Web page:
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Microsoft XP


I've just upgraded from Microsoft Windows Me (Microsoft Yuk!) to Microsoft XP Home, and I am totally impressed. In fact I haven't felt this pleased about an upgrade since Windows 95 transformed itself from the non pre-emptive, non multi-tasking, Windows 3.1. For the first time you can get the power of the Windows NT kernel, in the home, and with all the enhancements of a proper automatically configuring operating system. With Me my computer crashed virtually every time I used it. It also didn't go into a hibernate state, properly, and had lots of problem, especially related to USB printers, and their associated drivers. With XP I can now close the lid of my notebook, and know that it is going to hibernate, without having to sneak a quick look to see if it had really gone in hibernate mode. Wow! I don't even need to shut my system off any more, I can just get it to hibernate, and it will awake in a matter of seconds.

With XP the operating system seems to have much more control of its environment, and will try to configure everything itself. An excellent enhancement, and one borrowed from NT, is the way that processes and applications can be viewed and deleted. This is an excellent enhancement, as processes can be deleted, without affecting any others. Here's an example of the task manager:

and an example window:

Another great enhancement is the way that it seems to handle memory. In Me there were many programs which seemed to cause problems with gaining and releasing memory. The major offenders of this included the graphics programs, such as Adobe Photoshop and Macromedia Fireworks. These now run like a dream, and if they want to crash, then XP releases them gently, without affecting the other, more reliable, programs. A slightly annoying feature is that XP tries to send debug information to a server, somewhere, whenever it crashes. I understand that this is useful for the developers, but I rather that it wouldn't send information from my computer (but there's probably an option somewhere that I can turn this facility off).

Along with this the support for NTFS is a welcome upgrade, as FAT has never really provided enough security. With NTFS every file object can have an owner, and a group setting. The owner can then refine the file permissions for their requirements. DOS has lived on in the PC for many years, and the FAT file system was one of its worst legacy's. Hopefully it will fade away gracefully over the next few years.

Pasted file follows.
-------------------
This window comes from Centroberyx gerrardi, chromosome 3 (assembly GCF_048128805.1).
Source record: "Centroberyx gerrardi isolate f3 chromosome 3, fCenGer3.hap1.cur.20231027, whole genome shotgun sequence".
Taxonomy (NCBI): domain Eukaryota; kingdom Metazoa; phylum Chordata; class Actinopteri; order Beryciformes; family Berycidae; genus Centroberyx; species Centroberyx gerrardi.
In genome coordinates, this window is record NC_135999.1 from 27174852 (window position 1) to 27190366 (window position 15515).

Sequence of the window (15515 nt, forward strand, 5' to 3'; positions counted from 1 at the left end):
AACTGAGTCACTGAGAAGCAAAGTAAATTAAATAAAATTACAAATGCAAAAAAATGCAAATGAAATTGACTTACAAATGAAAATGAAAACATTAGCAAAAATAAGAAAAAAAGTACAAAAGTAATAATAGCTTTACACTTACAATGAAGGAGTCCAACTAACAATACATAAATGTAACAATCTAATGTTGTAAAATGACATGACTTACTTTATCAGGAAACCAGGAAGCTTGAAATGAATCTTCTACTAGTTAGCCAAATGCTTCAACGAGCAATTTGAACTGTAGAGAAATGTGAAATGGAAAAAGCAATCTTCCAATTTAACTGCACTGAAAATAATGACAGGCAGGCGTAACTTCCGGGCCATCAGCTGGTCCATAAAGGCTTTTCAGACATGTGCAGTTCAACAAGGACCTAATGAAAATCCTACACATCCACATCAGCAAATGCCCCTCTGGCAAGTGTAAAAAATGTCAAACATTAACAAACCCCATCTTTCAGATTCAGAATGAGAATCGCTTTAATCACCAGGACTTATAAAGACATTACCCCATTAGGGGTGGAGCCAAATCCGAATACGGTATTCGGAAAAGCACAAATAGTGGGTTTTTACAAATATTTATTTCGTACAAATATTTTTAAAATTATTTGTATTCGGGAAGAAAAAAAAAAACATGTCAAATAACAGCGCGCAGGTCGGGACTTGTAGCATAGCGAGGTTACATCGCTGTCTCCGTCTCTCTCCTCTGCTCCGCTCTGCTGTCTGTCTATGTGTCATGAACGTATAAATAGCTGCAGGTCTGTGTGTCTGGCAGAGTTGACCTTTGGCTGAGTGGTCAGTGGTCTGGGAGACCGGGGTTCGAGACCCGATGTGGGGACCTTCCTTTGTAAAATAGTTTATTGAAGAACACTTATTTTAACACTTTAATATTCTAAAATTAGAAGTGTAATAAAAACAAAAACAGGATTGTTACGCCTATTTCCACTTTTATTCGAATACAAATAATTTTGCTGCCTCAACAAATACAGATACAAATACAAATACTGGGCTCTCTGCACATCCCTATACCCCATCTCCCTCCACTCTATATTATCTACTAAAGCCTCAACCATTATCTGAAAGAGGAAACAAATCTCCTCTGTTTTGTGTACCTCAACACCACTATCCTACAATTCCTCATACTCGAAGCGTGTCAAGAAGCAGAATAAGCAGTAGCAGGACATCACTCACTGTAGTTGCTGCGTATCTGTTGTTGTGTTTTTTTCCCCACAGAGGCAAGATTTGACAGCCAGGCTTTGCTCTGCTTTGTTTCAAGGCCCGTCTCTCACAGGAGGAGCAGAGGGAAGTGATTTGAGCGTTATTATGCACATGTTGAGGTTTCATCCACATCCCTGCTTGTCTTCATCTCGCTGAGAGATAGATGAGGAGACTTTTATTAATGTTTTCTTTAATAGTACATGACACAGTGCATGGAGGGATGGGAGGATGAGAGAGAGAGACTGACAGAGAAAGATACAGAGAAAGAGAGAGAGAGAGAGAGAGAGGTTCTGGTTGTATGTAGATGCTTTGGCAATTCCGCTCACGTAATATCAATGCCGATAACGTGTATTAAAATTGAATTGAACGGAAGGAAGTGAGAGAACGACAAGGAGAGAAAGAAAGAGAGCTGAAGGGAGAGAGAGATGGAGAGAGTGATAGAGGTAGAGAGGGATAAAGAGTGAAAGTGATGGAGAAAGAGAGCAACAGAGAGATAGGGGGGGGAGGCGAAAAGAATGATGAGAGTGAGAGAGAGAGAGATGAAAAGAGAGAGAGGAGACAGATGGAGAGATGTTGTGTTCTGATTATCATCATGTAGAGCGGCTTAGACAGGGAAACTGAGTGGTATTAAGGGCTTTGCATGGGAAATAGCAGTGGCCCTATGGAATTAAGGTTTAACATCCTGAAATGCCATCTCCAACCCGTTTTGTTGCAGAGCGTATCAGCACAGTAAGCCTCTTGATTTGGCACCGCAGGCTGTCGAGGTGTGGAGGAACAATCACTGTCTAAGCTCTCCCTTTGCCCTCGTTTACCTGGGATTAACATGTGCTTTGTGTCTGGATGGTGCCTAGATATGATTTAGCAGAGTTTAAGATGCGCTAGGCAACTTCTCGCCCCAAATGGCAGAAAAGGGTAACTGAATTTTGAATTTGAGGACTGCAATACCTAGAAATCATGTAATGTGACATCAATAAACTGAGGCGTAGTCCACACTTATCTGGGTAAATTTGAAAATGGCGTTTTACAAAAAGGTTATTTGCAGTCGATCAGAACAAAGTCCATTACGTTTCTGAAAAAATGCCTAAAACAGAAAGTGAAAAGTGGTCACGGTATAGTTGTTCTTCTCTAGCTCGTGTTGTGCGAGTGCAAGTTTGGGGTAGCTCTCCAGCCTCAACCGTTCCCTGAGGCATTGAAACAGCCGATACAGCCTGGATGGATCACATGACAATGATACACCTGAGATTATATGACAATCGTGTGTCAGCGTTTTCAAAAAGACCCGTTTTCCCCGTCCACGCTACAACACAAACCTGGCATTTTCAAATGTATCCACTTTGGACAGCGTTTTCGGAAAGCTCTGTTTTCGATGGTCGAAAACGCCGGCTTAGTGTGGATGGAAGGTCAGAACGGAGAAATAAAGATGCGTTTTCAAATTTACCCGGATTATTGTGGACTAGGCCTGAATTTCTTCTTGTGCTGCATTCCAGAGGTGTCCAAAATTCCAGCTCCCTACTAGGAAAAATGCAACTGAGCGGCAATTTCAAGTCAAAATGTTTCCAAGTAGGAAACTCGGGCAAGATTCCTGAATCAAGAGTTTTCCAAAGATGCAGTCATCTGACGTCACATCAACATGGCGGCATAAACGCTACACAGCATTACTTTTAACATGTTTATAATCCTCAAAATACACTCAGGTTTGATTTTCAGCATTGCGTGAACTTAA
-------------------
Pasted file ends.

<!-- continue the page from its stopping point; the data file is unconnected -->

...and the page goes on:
Oh, and joy of joys, XP has a proper event log system (which it has inherited from NT). Thus users can now keep a track of their computer's security (successful and unsuccessful logins, which can often identify is someone has been tampering with a system). It also shows system and applications events, and even gives links off to a server which tries to give more information on the cause of the event.

I've also tested the networking, and it integrates seamlessly with other systems. My AOL connection works faster, and is more reliable. I've even tried a wireless connection, and after setting a few IP addresses, it worked with both TCP/IP and also with a workgroup. Congratulations Microsoft, XP is truly a gem! The last time I felt so positive about an upgrade was with Windows 95, which took the PC from being a useful, and often annoying, system into a slick, and easy-to-use tool. XP has finally brought the different strands of Windows together, and has created the platform which will take the PC into the 21st century. The PC has now managed to release itself from the straight jacket that the original PC gave it. The amazing thing is that XP still supports all the old friends, such as the printer port, the IDE bus, the serial port, and so on, but it support for the new busses, especially USB, is exceptional, and makes setting up a computer a dream.

Oh, and I've also had a good look at XP Professional, and it's even better. So get shares in Microsoft now, before they take over the world. This time they deserve the praise that they'll receive for XP (although there's still a few suspicions about the source of some of their ideas). With MSN Messenger and Hotmail they now have the de-facto messaging system, that is unlikely to be beaten. My only gripe about the Office/Microsoft system, apart from its lack of multimedia development support, and the weak graphics in PowerPoint, is the usage of a WWW client for Hotmail. If it was properly integrated with Outlook, it would become my default email client, as it is it is just too difficult to use to properly maintain an email database.